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Client Alert: Delaware Adds New Cybersecurity Requirement and Expands Data Breach Notification Regulations

Companies doing business in Delaware should be aware of a recent amendment to its cybersecurity and data breach notification law.  Effective April 14, 2018, companies will be required to ensure that reasonable procedures and practices are in place to protect Delaware residents’ personal information collected through the course of business.  This new law does not define or otherwise elaborate on the specific procedures or practices that will be deemed acceptable.

The amendment also adds more stringent requirements to Delaware’s existing data breach notification law.  Importantly, companies will be required to provide one year of free credit monitoring to affected individuals if a data breach involves their social security numbers.  However, there is an exception to this potentially costly requirement.  A company will not be required to provide credit monitoring services if, after an appropriate investigation, the company determines it is unlikely any harm will result to individuals whose information was part of the breach.

Additionally, the law expands the types of information that triggers Delaware’s notification requirement.  Existing law defined “personal information” to include an individual’s name combined with either a social security number, a driver’s license number, or financial account information.  The amendment expands this definition to also include an individual’s name in combination with medical information, health insurance information, biometric data, a user name or email address (with information sufficient to gain access to that account), passport number, and taxpayer identification number.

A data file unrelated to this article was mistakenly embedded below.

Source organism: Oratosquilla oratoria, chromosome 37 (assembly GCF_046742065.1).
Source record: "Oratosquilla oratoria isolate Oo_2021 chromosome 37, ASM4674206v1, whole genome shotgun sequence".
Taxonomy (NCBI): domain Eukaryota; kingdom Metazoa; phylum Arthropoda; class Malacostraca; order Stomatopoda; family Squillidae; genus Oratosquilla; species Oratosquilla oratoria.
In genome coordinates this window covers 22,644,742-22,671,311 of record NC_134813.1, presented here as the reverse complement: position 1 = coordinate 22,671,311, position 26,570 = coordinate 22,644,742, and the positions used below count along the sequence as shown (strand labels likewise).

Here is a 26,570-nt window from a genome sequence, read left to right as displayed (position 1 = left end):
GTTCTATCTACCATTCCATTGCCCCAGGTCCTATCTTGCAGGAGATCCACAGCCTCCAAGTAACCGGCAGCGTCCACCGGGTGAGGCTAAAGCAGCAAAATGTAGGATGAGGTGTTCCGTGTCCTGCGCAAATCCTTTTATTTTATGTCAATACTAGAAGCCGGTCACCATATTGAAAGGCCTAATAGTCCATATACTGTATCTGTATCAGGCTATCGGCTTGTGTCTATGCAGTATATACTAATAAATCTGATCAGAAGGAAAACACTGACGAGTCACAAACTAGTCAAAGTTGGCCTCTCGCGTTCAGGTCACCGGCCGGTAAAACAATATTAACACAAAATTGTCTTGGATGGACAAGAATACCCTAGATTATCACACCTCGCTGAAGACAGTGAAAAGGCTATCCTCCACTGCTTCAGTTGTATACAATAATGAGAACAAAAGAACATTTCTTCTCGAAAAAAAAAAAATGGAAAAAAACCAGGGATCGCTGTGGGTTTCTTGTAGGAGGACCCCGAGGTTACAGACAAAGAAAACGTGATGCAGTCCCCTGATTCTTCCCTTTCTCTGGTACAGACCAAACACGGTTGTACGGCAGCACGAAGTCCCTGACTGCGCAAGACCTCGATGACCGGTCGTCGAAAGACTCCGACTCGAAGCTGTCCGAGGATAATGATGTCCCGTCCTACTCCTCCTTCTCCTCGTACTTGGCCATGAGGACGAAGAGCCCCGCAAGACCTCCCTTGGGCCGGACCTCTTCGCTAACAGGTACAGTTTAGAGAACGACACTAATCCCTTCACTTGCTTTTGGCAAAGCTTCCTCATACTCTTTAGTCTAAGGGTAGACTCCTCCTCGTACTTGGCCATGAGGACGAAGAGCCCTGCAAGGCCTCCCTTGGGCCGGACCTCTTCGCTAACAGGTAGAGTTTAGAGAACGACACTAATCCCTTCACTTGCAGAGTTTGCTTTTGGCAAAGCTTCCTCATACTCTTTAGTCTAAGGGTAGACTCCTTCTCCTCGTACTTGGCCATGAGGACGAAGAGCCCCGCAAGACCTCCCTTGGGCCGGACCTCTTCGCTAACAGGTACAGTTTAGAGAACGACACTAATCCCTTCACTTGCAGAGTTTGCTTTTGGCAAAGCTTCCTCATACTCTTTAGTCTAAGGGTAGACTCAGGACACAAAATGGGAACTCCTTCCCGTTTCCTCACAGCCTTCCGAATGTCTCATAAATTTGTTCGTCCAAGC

The amendment also clarifies when notice to affected individuals must be provided.  Companies will be required to notify Delaware residents affected by a data breach within 60 days after a determination that a breach has occurred unless a delay is warranted by an ongoing criminal investigation.  Finally, for any breach affecting more than 500 Delaware residents, companies will now be required to notify the state attorney general of the breach no later than when the notice is provided to affected individuals.

Companies that conduct business in Delaware or collect personal information from Delaware residents should evaluate their data breach incident response plans to incorporate these changes.  These companies should also review the cybersecurity practices and procedures for guarding individuals’ personal information to ensure that they will withstand scrutiny.  For questions on cybersecurity programs, breach response, breach preparedness or planning, please contact John Landolfi, Chris Ingram or your Vorys attorney.

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